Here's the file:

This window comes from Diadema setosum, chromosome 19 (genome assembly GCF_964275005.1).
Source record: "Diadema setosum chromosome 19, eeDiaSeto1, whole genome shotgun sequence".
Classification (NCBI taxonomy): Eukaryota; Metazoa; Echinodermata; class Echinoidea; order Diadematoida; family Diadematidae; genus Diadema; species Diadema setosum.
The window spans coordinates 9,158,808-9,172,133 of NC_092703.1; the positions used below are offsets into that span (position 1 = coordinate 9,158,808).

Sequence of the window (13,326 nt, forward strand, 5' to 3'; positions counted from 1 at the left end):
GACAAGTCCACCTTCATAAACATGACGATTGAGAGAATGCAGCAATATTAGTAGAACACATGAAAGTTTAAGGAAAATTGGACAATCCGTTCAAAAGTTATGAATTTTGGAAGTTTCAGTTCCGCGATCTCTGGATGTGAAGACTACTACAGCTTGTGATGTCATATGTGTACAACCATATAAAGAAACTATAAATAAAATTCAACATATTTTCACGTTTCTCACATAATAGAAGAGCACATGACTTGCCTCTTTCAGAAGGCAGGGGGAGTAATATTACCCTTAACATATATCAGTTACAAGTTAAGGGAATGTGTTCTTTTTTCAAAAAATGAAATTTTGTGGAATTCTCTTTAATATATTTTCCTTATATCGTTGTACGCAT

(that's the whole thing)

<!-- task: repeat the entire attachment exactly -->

This window comes from Diadema setosum, chromosome 19 (genome assembly GCF_964275005.1).
Source record: "Diadema setosum chromosome 19, eeDiaSeto1, whole genome shotgun sequence".
Classification (NCBI taxonomy): Eukaryota; Metazoa; Echinodermata; class Echinoidea; order Diadematoida; family Diadematidae; genus Diadema; species Diadema setosum.
The window spans coordinates 9,158,808-9,172,133 of NC_092703.1; the positions used below are offsets into that span (position 1 = coordinate 9,158,808).

Sequence of the window (13,326 nt, forward strand, 5' to 3'; positions counted from 1 at the left end):
GACAAGTCCACCTTCATAAACATGACGATTGAGAGAATGCAGCAATATTAGTAGAACACATGAAAGTTTAAGGAAAATTGGACAATCCGTTCAAAAGTTATGAATTTTGGAAGTTTCAGTTCCGCGATCTCTGGATGTGAAGACTACTACAGCTTGTGATGTCATATGTGTACAACCATATAAAGAAACTATAAATAAAATTCAACATATTTTCACGTTTCTCACATAATAGAAGAGCACATGACTTGCCTCTTTCAGAAGGCAGGGGGAGTAATATTACCCTTAACATATATCAGTTACAAGTTAAGGGAATGTGTTCTTTTTTCAAAAAATGAAATTTTGTGGAATTCTCTTTAATATATTTTCCTTATATCGTTGTACGCAT